ASSHETON (ASHTON), Sir Ralph, 2nd Bt. (1652-1716), of Middleton, nr. Manchester, Lancs.
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Family and Education
b. 11 Feb. 1652, 1st s. of Sir Ralph Ashton, 1st Bt., of Middleton, by Anne, da. of Sir Ralph Assheton, 1st Bt., of Great Lever; bro. of Richard Assheton (Ashton)*. educ. privately; Brasenose, Oxf. 1668, MA 1669; travelled abroad 1673. m. (1) Mary (d. 1694), da. and h. of Thomas Vavasour of Spaldington, Yorks., 1s. d.v.p. 3da.; (2) 30 July 1696, Mary, da. and h. of Robert Hyde of Denton, Lancs., s.p. suc. fa. as 2nd Bt. 28 Apr. 1665; maternal uncle Sir John Assheton, 4th Bt., in Whalley Abbey estate 1697.1
Freeman, Preston 1682.2
Assheton’s family held extensive lands in the south of the county, and the family estates were augmented in 1697 when Assheton inherited the manor of Whalley, near Clitheroe. Raised as a Presbyterian, Assheton had conformed to the Church of England by 1673, but his Whiggish inclinations after the Revolution may have had their roots in his early religious allegiance. In the early 1690s Assheton was particularly active in supplying the government with information about suspected Jacobites, so much so that in 1690 Lord Brandon (Hon. Charles Gerard*) wrote to Secretary Shrewsbury of Assheton’s ‘zeal for his Majesty’s service’, and his loyalty to the new regime led Assheton to write to Roger Kenyon* in April 1690 in praise of the Commons’ vote of supply, which would allow Ireland to ‘be speedily reduced’, thereby frustrating ‘those that would destroy his Majesty and our happy government’. Assheton does not, however, appear to have been a violent partisan. He was the only man to serve on the Lancashire bench throughout the period 1689–1715, surviving numerous politically motivated regulations, and when Assheton stood for the county at the by-election of 1694, caused by Brandon’s succession as Earl of Macclesfield, his candidacy was welcomed by all sides in the county and, after rumours of a contest, he was returned unchallenged.3
Assheton was an inactive Member, being granted leave of absence on 28 Mar. 1694 and 23 Mar. 1695, and in an analysis of the Commons Robert Harley* was able only to class him as ‘doubtful’. His party loyalties were suggested by his support of the Whig (Sir) Alexander Rigby* at the Wigan election of 1695 and, having been returned unopposed for the county, he was forecast as a likely supporter of the ministry in the divisions of 31 Jan. 1696 on the proposed council of trade. He signed the Association the following month, and on 27 Mar. was granted a leave of absence. He was absent from the division on the attainder of Sir John Fenwick†, but had reached London by the end of January 1697 in order to guide through Parliament a bill to ‘supply an omission . . . in his marriage settlement’. Despite opposition from Thomas Brotherton* and Sir William Williams, 1st Bt.*, the bill passed both Houses in February, but when the Commons was told that the Royal Assent had been granted Assheton had possibly already left London, having obtained leave of absence on 16 Feb. At the beginning of the following session Assheton was absent from the call of the House on 16 Dec. and was sent for and taken into custody. He was not released until 24 Jan. 1698, and on 12 Apr. he was granted a month’s leave of absence. He did not stand for Parliament again, being classed as a member of the Court party ‘out’ of the 1698 Parliament, and he seems to have harboured no further parliamentary ambitions, as it was his younger brother Richard who was returned for the county at the by-election of 1703. His inheritance of the manor of Whalley had given him some influence at Clitheroe but he chose not to use this for his own advantage, though he was approached in 1710 by the Earl of Derby (Hon. James Stanley*) to lend his weight to the opposition to the Tory Edward Harvey*. Assheton died on 4 May 1716, being buried at Middleton six days later, and was succeeded in his title by his nephew Ralph. The Whalley estates passed to his three daughters, two of whom had married Thomas Lister II* and Nathaniel Curzon†. Lister and Curzon were at this time in the process of consolidating their electoral interest at Clitheroe, and it may be that their wives’ inheritance at Whalley aided their endeavours.4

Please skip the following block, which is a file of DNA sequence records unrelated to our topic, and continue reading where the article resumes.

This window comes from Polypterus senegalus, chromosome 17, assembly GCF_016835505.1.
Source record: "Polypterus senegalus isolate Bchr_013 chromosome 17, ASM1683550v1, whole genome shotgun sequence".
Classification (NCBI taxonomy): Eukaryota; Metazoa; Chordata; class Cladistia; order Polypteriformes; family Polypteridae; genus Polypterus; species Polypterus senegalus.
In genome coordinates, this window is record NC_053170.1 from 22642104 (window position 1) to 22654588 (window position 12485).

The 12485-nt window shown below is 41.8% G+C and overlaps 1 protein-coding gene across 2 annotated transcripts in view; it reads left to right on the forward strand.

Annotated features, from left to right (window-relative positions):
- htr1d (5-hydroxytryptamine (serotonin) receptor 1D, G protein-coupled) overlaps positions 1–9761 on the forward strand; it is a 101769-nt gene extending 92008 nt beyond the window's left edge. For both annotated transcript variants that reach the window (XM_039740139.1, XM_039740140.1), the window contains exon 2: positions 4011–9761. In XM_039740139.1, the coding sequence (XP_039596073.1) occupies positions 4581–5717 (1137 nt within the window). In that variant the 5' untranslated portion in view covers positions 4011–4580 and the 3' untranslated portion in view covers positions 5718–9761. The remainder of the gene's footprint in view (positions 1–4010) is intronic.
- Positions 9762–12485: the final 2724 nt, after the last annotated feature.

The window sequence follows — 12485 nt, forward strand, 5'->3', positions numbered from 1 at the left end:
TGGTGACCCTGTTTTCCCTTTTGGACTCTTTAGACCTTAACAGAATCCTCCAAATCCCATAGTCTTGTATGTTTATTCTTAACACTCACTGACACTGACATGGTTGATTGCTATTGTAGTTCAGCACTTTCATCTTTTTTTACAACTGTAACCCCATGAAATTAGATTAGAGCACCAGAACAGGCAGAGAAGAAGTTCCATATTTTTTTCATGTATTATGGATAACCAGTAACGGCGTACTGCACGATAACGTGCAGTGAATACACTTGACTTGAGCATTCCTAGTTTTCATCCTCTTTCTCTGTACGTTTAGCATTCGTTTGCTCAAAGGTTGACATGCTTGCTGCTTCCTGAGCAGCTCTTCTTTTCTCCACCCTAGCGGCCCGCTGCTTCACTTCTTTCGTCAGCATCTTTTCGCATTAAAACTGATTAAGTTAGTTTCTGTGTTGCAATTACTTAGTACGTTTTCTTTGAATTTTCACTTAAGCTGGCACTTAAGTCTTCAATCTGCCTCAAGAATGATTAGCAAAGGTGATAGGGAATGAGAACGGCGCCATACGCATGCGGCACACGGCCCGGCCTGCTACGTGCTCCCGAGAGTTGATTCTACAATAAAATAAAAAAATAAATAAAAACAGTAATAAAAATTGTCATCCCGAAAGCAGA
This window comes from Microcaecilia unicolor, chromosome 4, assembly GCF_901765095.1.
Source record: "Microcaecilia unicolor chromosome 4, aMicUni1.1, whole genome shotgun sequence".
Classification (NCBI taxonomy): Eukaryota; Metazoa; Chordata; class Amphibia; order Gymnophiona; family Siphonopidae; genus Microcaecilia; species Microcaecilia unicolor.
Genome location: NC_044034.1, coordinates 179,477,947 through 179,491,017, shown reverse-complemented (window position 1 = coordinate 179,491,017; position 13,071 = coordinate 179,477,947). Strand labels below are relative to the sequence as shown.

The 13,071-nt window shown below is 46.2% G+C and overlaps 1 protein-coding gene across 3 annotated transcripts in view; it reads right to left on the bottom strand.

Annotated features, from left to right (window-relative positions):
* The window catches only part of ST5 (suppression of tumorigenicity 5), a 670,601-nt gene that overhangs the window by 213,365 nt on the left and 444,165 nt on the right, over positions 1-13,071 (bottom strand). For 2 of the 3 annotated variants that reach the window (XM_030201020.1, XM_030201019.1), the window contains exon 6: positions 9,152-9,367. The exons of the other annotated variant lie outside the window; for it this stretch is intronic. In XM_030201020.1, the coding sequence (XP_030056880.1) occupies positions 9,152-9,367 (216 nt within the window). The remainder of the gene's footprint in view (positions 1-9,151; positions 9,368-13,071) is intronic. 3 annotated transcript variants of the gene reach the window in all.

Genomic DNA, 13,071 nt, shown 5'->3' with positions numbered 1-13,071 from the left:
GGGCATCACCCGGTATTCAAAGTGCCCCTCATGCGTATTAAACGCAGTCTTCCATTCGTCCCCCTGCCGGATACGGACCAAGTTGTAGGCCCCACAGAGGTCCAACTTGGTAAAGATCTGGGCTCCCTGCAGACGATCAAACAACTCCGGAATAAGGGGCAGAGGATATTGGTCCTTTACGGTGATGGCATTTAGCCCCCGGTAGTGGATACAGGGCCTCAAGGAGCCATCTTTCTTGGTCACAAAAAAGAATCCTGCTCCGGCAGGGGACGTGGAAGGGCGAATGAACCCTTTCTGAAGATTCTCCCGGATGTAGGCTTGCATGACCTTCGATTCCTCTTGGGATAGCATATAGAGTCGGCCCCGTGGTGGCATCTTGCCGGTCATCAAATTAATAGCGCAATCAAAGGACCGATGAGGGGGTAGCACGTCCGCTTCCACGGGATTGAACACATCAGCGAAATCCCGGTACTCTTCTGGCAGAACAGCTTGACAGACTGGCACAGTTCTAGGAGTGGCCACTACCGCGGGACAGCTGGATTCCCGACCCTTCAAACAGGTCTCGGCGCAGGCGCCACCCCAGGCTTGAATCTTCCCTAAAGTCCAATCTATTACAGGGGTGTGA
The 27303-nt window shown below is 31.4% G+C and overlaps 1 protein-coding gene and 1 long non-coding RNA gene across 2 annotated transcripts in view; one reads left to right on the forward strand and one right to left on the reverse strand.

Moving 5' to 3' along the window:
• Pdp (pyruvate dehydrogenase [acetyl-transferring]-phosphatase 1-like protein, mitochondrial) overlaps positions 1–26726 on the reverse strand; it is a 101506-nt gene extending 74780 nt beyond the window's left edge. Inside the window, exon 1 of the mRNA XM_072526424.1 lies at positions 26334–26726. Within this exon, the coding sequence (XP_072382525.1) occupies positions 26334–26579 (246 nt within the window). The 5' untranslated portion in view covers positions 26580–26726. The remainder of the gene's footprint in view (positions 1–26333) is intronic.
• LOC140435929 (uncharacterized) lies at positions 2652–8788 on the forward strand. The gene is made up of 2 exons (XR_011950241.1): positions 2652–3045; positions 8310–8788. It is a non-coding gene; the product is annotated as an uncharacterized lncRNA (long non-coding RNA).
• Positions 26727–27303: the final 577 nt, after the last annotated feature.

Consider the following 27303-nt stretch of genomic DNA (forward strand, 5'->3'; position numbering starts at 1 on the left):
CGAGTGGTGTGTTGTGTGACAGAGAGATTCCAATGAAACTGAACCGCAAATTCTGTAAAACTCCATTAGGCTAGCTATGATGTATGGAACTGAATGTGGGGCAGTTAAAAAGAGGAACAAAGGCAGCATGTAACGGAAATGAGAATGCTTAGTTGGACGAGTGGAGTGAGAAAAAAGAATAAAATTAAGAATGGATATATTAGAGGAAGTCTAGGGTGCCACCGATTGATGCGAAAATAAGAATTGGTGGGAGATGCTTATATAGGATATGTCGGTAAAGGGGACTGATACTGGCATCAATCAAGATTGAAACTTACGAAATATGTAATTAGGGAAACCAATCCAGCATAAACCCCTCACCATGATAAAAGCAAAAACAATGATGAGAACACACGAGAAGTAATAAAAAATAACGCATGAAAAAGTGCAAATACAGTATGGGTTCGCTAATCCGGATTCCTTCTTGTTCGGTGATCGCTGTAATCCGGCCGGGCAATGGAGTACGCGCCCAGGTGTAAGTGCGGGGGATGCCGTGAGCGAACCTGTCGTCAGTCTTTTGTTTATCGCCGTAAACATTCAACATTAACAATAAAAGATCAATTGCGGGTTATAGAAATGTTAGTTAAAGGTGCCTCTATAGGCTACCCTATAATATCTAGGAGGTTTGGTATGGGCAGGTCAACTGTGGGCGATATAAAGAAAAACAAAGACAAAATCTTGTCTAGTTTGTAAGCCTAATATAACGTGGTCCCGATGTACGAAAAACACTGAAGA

Ref Volumes: 1690-1715
Authors: Eveline Cruickshanks / Richard Harrison
- 1. Dorm. and Extinct Baronetcies, 19–22; John Rylands Univ. Lib. Manchester, Legh of Lyme mss corresp. Anne Assheton to Richard Legh†, 29 Mar. .
- 2. Preston Guild Rolls (Lancs. and Cheshire Rec. Soc. ix), 180.
- 3. VCH Lancs. iv. 163; vi. 383; Jacobite Trials at Manchester 1694 (Chetham Soc. ser. 1, xxviii), 48–49; CSP Dom. 1689–90, pp. 520, 541; 1691–2, p. 276; HMC Kenyon, 235–6, 238, 282, 284, 286; Lancs. RO, Hulton mss DDHu 48/45, Assheton to [William Hulton], 9 Jan 1693–4.
- 4. Liverpool RO, 920MD 174 Sir Willoughby Aston diaries, 7 Nov. 1695; HMC Lords, n.s. ii. 368; HMC Kenyon, 413; Lancs. RO, Kenyon mss DDKe/HMC/1031A, Richard Wroe to Roger Kenyon, 28 Jan. 1696–7; Norf. RO, Harbord mss (unsorted coll.), Derby to Assheton, 18 May 1710; VCH Lancs. iv. 167; Dorm. and Extinct Baronetcies, 22.